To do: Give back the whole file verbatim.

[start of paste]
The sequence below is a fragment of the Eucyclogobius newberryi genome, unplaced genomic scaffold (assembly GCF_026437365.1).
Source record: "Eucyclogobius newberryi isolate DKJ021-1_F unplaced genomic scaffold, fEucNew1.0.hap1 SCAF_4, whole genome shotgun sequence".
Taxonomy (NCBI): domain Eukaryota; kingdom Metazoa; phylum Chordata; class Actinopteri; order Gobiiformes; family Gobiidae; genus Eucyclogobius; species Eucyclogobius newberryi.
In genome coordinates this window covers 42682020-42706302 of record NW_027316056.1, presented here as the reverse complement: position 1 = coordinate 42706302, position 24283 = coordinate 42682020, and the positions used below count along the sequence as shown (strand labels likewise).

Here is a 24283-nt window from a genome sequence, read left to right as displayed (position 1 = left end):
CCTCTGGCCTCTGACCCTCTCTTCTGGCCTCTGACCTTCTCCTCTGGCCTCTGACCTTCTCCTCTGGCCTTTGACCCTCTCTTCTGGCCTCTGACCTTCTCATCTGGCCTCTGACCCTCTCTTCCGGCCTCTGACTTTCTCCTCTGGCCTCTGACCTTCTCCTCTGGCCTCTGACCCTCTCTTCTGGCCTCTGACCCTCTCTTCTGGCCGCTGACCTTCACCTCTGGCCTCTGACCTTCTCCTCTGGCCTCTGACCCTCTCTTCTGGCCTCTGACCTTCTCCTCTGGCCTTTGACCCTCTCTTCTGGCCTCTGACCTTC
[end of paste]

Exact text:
The sequence below is a fragment of the Eucyclogobius newberryi genome, unplaced genomic scaffold (assembly GCF_026437365.1).
Source record: "Eucyclogobius newberryi isolate DKJ021-1_F unplaced genomic scaffold, fEucNew1.0.hap1 SCAF_4, whole genome shotgun sequence".
Taxonomy (NCBI): domain Eukaryota; kingdom Metazoa; phylum Chordata; class Actinopteri; order Gobiiformes; family Gobiidae; genus Eucyclogobius; species Eucyclogobius newberryi.
In genome coordinates this window covers 42682020-42706302 of record NW_027316056.1, presented here as the reverse complement: position 1 = coordinate 42706302, position 24283 = coordinate 42682020, and the positions used below count along the sequence as shown (strand labels likewise).

Here is a 24283-nt window from a genome sequence, read left to right as displayed (position 1 = left end):
CCTCTGGCCTCTGACCCTCTCTTCTGGCCTCTGACCTTCTCCTCTGGCCTCTGACCTTCTCCTCTGGCCTTTGACCCTCTCTTCTGGCCTCTGACCTTCTCATCTGGCCTCTGACCCTCTCTTCCGGCCTCTGACTTTCTCCTCTGGCCTCTGACCTTCTCCTCTGGCCTCTGACCCTCTCTTCTGGCCTCTGACCCTCTCTTCTGGCCGCTGACCTTCACCTCTGGCCTCTGACCTTCTCCTCTGGCCTCTGACCCTCTCTTCTGGCCTCTGACCTTCTCCTCTGGCCTTTGACCCTCTCTTCTGGCCTCTGACCTTC